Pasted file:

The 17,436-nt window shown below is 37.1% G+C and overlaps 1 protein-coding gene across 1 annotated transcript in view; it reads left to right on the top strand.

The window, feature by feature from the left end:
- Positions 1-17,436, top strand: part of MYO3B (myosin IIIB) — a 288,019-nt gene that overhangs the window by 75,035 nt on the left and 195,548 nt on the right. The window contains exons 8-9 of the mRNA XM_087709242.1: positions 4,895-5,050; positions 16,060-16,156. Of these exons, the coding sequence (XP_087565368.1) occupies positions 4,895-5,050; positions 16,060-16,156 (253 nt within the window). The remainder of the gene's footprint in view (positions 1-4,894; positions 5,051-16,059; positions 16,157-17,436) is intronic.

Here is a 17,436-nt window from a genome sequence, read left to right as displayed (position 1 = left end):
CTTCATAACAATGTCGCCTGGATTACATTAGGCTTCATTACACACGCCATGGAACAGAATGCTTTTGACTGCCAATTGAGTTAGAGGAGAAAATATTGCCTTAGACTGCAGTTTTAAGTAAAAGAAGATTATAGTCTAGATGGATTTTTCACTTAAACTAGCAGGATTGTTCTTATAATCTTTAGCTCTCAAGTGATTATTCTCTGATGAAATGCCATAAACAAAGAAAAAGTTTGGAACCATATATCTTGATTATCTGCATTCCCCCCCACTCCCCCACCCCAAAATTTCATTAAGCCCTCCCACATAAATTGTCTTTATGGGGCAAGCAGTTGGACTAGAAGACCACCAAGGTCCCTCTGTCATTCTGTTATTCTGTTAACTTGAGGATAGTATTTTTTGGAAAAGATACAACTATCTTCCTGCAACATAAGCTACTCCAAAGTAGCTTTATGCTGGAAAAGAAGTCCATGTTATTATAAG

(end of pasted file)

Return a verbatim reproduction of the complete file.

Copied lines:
The 17,436-nt window shown below is 37.1% G+C and overlaps 1 protein-coding gene across 1 annotated transcript in view; it reads left to right on the top strand.

The window, feature by feature from the left end:
- Positions 1-17,436, top strand: part of MYO3B (myosin IIIB) — a 288,019-nt gene that overhangs the window by 75,035 nt on the left and 195,548 nt on the right. The window contains exons 8-9 of the mRNA XM_087709242.1: positions 4,895-5,050; positions 16,060-16,156. Of these exons, the coding sequence (XP_087565368.1) occupies positions 4,895-5,050; positions 16,060-16,156 (253 nt within the window). The remainder of the gene's footprint in view (positions 1-4,894; positions 5,051-16,059; positions 16,157-17,436) is intronic.

Here is a 17,436-nt window from a genome sequence, read left to right as displayed (position 1 = left end):
CTTCATAACAATGTCGCCTGGATTACATTAGGCTTCATTACACACGCCATGGAACAGAATGCTTTTGACTGCCAATTGAGTTAGAGGAGAAAATATTGCCTTAGACTGCAGTTTTAAGTAAAAGAAGATTATAGTCTAGATGGATTTTTCACTTAAACTAGCAGGATTGTTCTTATAATCTTTAGCTCTCAAGTGATTATTCTCTGATGAAATGCCATAAACAAAGAAAAAGTTTGGAACCATATATCTTGATTATCTGCATTCCCCCCCACTCCCCCACCCCAAAATTTCATTAAGCCCTCCCACATAAATTGTCTTTATGGGGCAAGCAGTTGGACTAGAAGACCACCAAGGTCCCTCTGTCATTCTGTTATTCTGTTAACTTGAGGATAGTATTTTTTGGAAAAGATACAACTATCTTCCTGCAACATAAGCTACTCCAAAGTAGCTTTATGCTGGAAAAGAAGTCCATGTTATTATAAG